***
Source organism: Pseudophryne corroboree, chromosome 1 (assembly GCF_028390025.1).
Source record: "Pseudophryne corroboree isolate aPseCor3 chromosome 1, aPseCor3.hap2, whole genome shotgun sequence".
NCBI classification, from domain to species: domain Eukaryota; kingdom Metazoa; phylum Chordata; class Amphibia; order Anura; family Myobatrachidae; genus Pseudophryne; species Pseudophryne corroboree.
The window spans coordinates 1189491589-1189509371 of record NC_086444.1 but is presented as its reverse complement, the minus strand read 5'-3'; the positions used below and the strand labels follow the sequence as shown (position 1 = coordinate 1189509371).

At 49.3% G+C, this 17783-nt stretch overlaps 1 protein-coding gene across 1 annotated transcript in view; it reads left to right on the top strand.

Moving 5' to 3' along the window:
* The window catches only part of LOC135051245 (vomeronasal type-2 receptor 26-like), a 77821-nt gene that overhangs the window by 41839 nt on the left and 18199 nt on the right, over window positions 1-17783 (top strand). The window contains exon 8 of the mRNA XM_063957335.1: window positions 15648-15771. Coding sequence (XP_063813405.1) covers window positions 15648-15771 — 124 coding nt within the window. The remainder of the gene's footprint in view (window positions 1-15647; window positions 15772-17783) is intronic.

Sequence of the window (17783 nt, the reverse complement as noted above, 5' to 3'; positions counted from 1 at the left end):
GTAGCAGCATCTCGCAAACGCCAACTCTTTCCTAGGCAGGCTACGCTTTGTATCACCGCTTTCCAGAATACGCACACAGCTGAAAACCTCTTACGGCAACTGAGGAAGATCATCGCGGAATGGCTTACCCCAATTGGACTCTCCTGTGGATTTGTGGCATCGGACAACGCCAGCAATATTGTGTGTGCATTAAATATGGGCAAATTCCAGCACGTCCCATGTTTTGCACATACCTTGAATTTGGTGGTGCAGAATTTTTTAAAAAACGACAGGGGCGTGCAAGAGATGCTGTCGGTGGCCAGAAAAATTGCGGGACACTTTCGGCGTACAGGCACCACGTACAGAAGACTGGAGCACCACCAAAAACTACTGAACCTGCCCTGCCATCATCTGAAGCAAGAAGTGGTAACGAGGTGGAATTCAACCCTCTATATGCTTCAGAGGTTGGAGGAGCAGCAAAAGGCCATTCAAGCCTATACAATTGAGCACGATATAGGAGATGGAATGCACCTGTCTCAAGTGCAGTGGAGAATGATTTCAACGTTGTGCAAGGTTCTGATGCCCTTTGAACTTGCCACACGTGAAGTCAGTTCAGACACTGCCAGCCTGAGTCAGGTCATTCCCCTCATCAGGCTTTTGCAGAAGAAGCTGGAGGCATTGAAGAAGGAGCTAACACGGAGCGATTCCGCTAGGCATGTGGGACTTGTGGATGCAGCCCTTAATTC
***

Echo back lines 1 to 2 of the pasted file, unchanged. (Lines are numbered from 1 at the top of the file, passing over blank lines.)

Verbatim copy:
Source organism: Pseudophryne corroboree, chromosome 1 (assembly GCF_028390025.1).
Source record: "Pseudophryne corroboree isolate aPseCor3 chromosome 1, aPseCor3.hap2, whole genome shotgun sequence".